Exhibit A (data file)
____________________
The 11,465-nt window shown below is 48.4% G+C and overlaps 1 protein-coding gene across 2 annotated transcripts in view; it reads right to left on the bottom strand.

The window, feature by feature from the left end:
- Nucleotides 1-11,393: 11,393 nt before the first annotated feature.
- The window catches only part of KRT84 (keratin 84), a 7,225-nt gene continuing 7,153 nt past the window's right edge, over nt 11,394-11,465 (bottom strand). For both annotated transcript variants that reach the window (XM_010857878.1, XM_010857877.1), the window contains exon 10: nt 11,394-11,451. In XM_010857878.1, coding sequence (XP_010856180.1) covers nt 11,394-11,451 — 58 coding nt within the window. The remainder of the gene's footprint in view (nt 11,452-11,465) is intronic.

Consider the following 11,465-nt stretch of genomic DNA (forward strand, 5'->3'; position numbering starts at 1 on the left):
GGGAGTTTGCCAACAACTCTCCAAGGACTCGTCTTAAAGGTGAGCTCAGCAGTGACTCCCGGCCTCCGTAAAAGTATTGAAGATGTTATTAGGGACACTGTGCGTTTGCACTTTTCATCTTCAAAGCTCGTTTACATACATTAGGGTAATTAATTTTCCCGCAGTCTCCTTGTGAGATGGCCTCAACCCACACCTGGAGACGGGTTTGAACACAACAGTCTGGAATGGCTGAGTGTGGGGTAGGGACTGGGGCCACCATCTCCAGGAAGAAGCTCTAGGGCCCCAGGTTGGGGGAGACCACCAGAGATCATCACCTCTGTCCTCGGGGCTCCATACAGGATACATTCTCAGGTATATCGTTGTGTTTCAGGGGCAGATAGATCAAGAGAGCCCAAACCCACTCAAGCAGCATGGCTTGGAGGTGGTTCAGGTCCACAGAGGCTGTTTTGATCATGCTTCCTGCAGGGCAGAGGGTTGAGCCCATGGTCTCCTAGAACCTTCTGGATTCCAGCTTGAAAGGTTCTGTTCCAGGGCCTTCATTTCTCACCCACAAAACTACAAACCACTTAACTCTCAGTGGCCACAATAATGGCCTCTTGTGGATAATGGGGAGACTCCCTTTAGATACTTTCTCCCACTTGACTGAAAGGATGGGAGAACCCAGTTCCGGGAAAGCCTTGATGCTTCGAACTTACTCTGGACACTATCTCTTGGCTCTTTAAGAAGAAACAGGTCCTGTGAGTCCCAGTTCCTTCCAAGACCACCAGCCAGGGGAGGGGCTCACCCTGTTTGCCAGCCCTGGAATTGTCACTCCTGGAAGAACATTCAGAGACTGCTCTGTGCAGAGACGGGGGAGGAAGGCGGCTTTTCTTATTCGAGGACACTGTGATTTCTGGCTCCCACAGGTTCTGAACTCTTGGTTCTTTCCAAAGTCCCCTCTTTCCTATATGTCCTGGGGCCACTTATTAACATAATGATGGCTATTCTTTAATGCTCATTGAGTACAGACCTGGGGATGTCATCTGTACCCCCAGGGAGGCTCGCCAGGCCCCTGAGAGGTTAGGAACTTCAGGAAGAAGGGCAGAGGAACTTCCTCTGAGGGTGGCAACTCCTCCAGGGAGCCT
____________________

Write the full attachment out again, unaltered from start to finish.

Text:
The 11,465-nt window shown below is 48.4% G+C and overlaps 1 protein-coding gene across 2 annotated transcripts in view; it reads right to left on the bottom strand.

The window, feature by feature from the left end:
- Nucleotides 1-11,393: 11,393 nt before the first annotated feature.
- The window catches only part of KRT84 (keratin 84), a 7,225-nt gene continuing 7,153 nt past the window's right edge, over nt 11,394-11,465 (bottom strand). For both annotated transcript variants that reach the window (XM_010857878.1, XM_010857877.1), the window contains exon 10: nt 11,394-11,451. In XM_010857878.1, coding sequence (XP_010856180.1) covers nt 11,394-11,451 — 58 coding nt within the window. The remainder of the gene's footprint in view (nt 11,452-11,465) is intronic.

Consider the following 11,465-nt stretch of genomic DNA (forward strand, 5'->3'; position numbering starts at 1 on the left):
GGGAGTTTGCCAACAACTCTCCAAGGACTCGTCTTAAAGGTGAGCTCAGCAGTGACTCCCGGCCTCCGTAAAAGTATTGAAGATGTTATTAGGGACACTGTGCGTTTGCACTTTTCATCTTCAAAGCTCGTTTACATACATTAGGGTAATTAATTTTCCCGCAGTCTCCTTGTGAGATGGCCTCAACCCACACCTGGAGACGGGTTTGAACACAACAGTCTGGAATGGCTGAGTGTGGGGTAGGGACTGGGGCCACCATCTCCAGGAAGAAGCTCTAGGGCCCCAGGTTGGGGGAGACCACCAGAGATCATCACCTCTGTCCTCGGGGCTCCATACAGGATACATTCTCAGGTATATCGTTGTGTTTCAGGGGCAGATAGATCAAGAGAGCCCAAACCCACTCAAGCAGCATGGCTTGGAGGTGGTTCAGGTCCACAGAGGCTGTTTTGATCATGCTTCCTGCAGGGCAGAGGGTTGAGCCCATGGTCTCCTAGAACCTTCTGGATTCCAGCTTGAAAGGTTCTGTTCCAGGGCCTTCATTTCTCACCCACAAAACTACAAACCACTTAACTCTCAGTGGCCACAATAATGGCCTCTTGTGGATAATGGGGAGACTCCCTTTAGATACTTTCTCCCACTTGACTGAAAGGATGGGAGAACCCAGTTCCGGGAAAGCCTTGATGCTTCGAACTTACTCTGGACACTATCTCTTGGCTCTTTAAGAAGAAACAGGTCCTGTGAGTCCCAGTTCCTTCCAAGACCACCAGCCAGGGGAGGGGCTCACCCTGTTTGCCAGCCCTGGAATTGTCACTCCTGGAAGAACATTCAGAGACTGCTCTGTGCAGAGACGGGGGAGGAAGGCGGCTTTTCTTATTCGAGGACACTGTGATTTCTGGCTCCCACAGGTTCTGAACTCTTGGTTCTTTCCAAAGTCCCCTCTTTCCTATATGTCCTGGGGCCACTTATTAACATAATGATGGCTATTCTTTAATGCTCATTGAGTACAGACCTGGGGATGTCATCTGTACCCCCAGGGAGGCTCGCCAGGCCCCTGAGAGGTTAGGAACTTCAGGAAGAAGGGCAGAGGAACTTCCTCTGAGGGTGGCAACTCCTCCAGGGAGCCT